Multicellular organisms are composed of tissues and organs with various architectures that are key to their functions. Tissue architecture, in turn, is largely determined by constituent cell architecture, including global cell shape as well as subcellular positioning of the nucleus and other organelles. The cytoskeleton is responsible for generating and maintaining morphology and organelle organization in cells with a variety of shapes and functions. The cytoskeleton is intracellular filament regulated by various factors, including nucleators, motors, severing proteins, crosslinkers, polymerases and depolymerase. Although diverse, these regulators constitute a conserved basic tool set which work together with a common set of cytoskeletal elements. There are three types of cytoskeleton: microfilaments (actin filaments, often referred as F-actin), microtubules and intermediate filaments. Microfilaments and microtubules are introduced here.
Regulation of Microtubule dynamics by motor proteins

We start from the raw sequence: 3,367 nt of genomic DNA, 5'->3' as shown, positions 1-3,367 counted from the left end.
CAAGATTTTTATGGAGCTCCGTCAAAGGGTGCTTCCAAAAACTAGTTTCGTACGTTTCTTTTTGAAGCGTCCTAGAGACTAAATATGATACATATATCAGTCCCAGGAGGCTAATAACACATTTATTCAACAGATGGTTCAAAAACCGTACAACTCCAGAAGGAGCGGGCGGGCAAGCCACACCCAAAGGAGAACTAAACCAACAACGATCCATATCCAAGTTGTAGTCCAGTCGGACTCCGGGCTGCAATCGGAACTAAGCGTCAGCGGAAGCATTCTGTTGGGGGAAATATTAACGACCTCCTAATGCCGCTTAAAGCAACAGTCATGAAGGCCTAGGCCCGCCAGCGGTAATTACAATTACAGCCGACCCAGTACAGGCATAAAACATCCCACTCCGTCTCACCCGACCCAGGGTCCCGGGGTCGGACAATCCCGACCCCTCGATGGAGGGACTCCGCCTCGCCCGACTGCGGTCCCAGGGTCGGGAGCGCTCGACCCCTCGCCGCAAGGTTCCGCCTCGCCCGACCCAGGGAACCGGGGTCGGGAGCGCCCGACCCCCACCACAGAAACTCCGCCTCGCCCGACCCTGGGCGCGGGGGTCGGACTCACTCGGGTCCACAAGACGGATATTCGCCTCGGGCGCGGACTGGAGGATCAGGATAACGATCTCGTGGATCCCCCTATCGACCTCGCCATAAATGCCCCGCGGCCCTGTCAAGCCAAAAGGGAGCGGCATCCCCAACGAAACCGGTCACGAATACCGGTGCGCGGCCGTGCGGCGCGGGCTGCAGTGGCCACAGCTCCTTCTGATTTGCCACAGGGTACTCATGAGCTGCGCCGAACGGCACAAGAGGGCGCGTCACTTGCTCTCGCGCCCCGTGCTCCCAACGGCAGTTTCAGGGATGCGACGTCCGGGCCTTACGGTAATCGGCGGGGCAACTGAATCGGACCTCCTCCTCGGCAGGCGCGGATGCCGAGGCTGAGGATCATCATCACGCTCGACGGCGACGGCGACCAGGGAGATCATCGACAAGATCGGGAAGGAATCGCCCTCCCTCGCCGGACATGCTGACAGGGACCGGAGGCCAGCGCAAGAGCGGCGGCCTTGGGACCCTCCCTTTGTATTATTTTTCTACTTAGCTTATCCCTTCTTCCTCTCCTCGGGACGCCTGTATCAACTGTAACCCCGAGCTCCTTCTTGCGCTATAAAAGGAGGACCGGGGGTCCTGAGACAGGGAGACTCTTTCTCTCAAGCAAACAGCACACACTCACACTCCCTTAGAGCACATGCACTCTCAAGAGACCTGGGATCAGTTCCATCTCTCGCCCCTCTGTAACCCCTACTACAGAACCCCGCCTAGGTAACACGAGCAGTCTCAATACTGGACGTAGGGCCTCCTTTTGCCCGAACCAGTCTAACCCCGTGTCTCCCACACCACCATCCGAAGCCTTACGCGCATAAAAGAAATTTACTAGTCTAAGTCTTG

One important function of microtubule is intracellular transportation. The polarized microtubules provide an excellent “highway” for directional transport of cargoes. Transportation is carried out by microtubule based motor proteins. There are two types of microtubule associated motors: dynein and kinesin. Dynein is a polypeptide complex that binds to microtubule through the motor domain within the heavy chains. The ATPase activity of the heavy chain allows it to hydrolyze ATP to provide energy for walking along the microtubule filaments. The movement of dynein is minus end directed, meaning towards the microtubule minus end. Besides cytoplasmic localized dynein, there is also axonemal dynein whose activity is essential for cilia or flagella movement. The second type of microtubule associated motor is kinesin. Kinesins comprise a large family of proteins consisting of about 40 kinesins in humans, classified into 14 subfamilies. Like dynein, kinesin also hydrolyzes ATP to power movement along a microtubule. The movement of most kinesins is plus end directed with the exception of kinesin 14 moving towards microtubule minus end. Both kinesin and dynein rely on their light chain to associate with cargoes. Kinesin typically binds cargo through receptors or scaffolding proteins while dynein sometimes requires a class of proteins known as dynactin to mediate the cargo binding. Nonetheless, the light chain of dynein and kinesin can also sometimes directly bind to cargoes.